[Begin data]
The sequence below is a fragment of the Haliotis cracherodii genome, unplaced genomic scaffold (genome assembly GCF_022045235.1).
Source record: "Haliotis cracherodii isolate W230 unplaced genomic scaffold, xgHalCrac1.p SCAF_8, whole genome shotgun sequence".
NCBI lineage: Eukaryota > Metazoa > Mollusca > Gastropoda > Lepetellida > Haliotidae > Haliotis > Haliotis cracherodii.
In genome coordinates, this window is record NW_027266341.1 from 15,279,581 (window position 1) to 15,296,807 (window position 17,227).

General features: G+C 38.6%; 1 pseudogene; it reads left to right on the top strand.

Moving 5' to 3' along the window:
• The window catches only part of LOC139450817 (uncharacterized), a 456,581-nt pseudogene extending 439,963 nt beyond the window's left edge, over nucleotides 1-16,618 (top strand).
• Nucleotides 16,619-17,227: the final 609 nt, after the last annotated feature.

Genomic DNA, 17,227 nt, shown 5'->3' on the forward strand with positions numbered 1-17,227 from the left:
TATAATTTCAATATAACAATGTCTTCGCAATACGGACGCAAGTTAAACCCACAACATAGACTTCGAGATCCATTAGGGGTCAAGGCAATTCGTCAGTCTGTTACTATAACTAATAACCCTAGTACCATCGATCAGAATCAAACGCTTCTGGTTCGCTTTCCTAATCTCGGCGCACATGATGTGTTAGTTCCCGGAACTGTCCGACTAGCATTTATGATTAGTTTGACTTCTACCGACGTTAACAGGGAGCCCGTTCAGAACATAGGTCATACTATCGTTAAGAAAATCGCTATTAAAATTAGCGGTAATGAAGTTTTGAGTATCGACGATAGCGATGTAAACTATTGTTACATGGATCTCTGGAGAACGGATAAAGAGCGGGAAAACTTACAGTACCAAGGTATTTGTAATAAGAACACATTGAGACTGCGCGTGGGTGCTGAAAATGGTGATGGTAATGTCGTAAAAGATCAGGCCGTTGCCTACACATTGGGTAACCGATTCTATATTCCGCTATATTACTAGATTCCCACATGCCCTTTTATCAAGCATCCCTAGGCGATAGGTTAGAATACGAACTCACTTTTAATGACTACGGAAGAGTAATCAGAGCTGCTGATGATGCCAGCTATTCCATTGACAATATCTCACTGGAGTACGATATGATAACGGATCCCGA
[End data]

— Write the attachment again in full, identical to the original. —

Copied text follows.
The sequence below is a fragment of the Haliotis cracherodii genome, unplaced genomic scaffold (genome assembly GCF_022045235.1).
Source record: "Haliotis cracherodii isolate W230 unplaced genomic scaffold, xgHalCrac1.p SCAF_8, whole genome shotgun sequence".
NCBI lineage: Eukaryota > Metazoa > Mollusca > Gastropoda > Lepetellida > Haliotidae > Haliotis > Haliotis cracherodii.
In genome coordinates, this window is record NW_027266341.1 from 15,279,581 (window position 1) to 15,296,807 (window position 17,227).

General features: G+C 38.6%; 1 pseudogene; it reads left to right on the top strand.

Moving 5' to 3' along the window:
• The window catches only part of LOC139450817 (uncharacterized), a 456,581-nt pseudogene extending 439,963 nt beyond the window's left edge, over nucleotides 1-16,618 (top strand).
• Nucleotides 16,619-17,227: the final 609 nt, after the last annotated feature.

Genomic DNA, 17,227 nt, shown 5'->3' on the forward strand with positions numbered 1-17,227 from the left:
TATAATTTCAATATAACAATGTCTTCGCAATACGGACGCAAGTTAAACCCACAACATAGACTTCGAGATCCATTAGGGGTCAAGGCAATTCGTCAGTCTGTTACTATAACTAATAACCCTAGTACCATCGATCAGAATCAAACGCTTCTGGTTCGCTTTCCTAATCTCGGCGCACATGATGTGTTAGTTCCCGGAACTGTCCGACTAGCATTTATGATTAGTTTGACTTCTACCGACGTTAACAGGGAGCCCGTTCAGAACATAGGTCATACTATCGTTAAGAAAATCGCTATTAAAATTAGCGGTAATGAAGTTTTGAGTATCGACGATAGCGATGTAAACTATTGTTACATGGATCTCTGGAGAACGGATAAAGAGCGGGAAAACTTACAGTACCAAGGTATTTGTAATAAGAACACATTGAGACTGCGCGTGGGTGCTGAAAATGGTGATGGTAATGTCGTAAAAGATCAGGCCGTTGCCTACACATTGGGTAACCGATTCTATATTCCGCTATATTACTAGATTCCCACATGCCCTTTTATCAAGCATCCCTAGGCGATAGGTTAGAATACGAACTCACTTTTAATGACTACGGAAGAGTAATCAGAGCTGCTGATGATGCCAGCTATTCCATTGACAATATCTCACTGGAGTACGATATGATAACGGATCCCGA